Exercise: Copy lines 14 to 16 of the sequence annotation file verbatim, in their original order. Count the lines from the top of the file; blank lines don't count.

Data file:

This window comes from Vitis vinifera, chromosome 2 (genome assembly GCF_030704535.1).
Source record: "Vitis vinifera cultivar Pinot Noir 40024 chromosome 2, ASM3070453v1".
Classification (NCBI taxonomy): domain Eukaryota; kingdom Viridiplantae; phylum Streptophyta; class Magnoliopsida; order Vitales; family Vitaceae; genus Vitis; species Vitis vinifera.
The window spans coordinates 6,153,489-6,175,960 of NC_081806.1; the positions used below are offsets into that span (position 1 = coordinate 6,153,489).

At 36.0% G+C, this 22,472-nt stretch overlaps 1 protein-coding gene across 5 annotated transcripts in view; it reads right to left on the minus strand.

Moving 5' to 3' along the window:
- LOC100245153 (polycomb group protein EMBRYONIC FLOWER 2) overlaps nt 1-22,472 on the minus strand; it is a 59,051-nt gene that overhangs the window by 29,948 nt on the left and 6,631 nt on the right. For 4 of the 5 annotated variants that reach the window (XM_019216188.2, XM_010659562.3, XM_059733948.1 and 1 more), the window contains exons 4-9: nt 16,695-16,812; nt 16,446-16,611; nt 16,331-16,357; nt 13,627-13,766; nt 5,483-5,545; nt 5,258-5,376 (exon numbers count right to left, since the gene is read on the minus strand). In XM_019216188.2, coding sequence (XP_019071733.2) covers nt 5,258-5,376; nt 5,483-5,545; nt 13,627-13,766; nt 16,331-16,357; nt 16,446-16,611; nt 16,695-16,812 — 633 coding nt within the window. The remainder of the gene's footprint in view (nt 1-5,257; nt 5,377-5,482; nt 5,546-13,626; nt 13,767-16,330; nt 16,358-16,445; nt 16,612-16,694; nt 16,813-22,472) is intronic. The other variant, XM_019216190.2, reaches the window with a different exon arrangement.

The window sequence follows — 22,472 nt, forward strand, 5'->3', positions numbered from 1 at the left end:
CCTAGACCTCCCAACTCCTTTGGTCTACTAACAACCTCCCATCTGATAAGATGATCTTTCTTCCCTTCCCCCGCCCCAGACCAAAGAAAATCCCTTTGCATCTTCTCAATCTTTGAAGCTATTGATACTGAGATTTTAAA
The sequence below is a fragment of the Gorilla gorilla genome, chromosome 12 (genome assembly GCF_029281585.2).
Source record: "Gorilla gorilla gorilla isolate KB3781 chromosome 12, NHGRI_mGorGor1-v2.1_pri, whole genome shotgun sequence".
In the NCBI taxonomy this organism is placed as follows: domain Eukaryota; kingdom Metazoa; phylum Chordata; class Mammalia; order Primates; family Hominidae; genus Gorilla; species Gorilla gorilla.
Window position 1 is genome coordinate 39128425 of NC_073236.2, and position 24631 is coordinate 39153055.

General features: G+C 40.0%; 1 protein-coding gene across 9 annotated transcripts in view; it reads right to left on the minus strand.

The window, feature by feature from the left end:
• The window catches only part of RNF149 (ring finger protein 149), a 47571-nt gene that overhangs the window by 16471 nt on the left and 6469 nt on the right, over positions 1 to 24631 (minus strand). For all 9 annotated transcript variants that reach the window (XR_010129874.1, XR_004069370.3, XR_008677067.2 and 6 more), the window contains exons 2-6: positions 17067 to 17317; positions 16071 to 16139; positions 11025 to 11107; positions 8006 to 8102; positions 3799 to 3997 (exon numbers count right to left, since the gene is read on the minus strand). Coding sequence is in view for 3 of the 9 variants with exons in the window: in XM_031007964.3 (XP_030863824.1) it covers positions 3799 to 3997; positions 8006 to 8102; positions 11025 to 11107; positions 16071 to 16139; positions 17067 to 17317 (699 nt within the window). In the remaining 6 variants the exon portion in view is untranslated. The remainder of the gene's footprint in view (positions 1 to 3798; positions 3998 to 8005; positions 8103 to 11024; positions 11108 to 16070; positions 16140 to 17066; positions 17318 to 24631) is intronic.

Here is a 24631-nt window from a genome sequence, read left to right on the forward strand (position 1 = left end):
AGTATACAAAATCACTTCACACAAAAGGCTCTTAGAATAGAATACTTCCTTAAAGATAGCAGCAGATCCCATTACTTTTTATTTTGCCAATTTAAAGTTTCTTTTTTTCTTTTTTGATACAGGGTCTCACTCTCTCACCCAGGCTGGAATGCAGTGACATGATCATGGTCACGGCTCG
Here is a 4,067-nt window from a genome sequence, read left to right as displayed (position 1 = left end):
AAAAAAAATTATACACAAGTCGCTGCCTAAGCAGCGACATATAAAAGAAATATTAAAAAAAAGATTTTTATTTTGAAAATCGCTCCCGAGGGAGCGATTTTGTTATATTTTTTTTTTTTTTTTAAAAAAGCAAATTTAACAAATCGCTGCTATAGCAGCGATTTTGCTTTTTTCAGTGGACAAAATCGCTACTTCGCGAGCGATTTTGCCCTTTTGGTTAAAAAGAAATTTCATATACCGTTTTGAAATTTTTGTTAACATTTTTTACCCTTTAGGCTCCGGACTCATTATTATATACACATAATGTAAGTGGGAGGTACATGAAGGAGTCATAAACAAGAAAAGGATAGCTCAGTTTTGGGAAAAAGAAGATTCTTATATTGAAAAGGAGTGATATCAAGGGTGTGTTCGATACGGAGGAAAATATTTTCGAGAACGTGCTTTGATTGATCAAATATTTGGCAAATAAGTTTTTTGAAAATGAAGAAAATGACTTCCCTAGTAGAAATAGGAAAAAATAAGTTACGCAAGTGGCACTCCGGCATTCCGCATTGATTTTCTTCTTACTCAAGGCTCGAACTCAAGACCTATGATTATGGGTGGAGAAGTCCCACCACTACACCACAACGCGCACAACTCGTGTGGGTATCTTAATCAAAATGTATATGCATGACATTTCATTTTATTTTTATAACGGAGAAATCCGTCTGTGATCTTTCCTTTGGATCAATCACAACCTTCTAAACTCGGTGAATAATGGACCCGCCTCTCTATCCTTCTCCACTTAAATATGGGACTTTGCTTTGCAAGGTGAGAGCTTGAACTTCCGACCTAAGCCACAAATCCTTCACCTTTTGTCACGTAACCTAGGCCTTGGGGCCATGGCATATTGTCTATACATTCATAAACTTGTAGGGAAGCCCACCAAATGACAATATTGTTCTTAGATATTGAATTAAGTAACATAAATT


General features: G+C 40.0%; 1 protein-coding gene across 9 annotated transcripts in view; it reads right to left on the minus strand.

The window, feature by feature from the left end:
• The window catches only part of RNF149 (ring finger protein 149), a 47571-nt gene that overhangs the window by 16471 nt on the left and 6469 nt on the right, over positions 1 to 24631 (minus strand). For all 9 annotated transcript variants that reach the window (XR_010129874.1, XR_004069370.3, XR_008677067.2 and 6 more), the window contains exons 2-6: positions 17067 to 17317; positions 16071 to 16139; positions 11025 to 11107; positions 8006 to 8102; positions 3799 to 3997 (exon numbers count right to left, since the gene is read on the minus strand). Coding sequence is in view for 3 of the 9 variants with exons in the window: in XM_031007964.3 (XP_030863824.1) it covers positions 3799 to 3997; positions 8006 to 8102; positions 11025 to 11107; positions 16071 to 16139; positions 17067 to 17317 (699 nt within the window). In the remaining 6 variants the exon portion in view is untranslated. The remainder of the gene's footprint in view (positions 1 to 3798; positions 3998 to 8005; positions 8103 to 11024; positions 11108 to 16070; positions 16140 to 17066; positions 17318 to 24631) is intronic.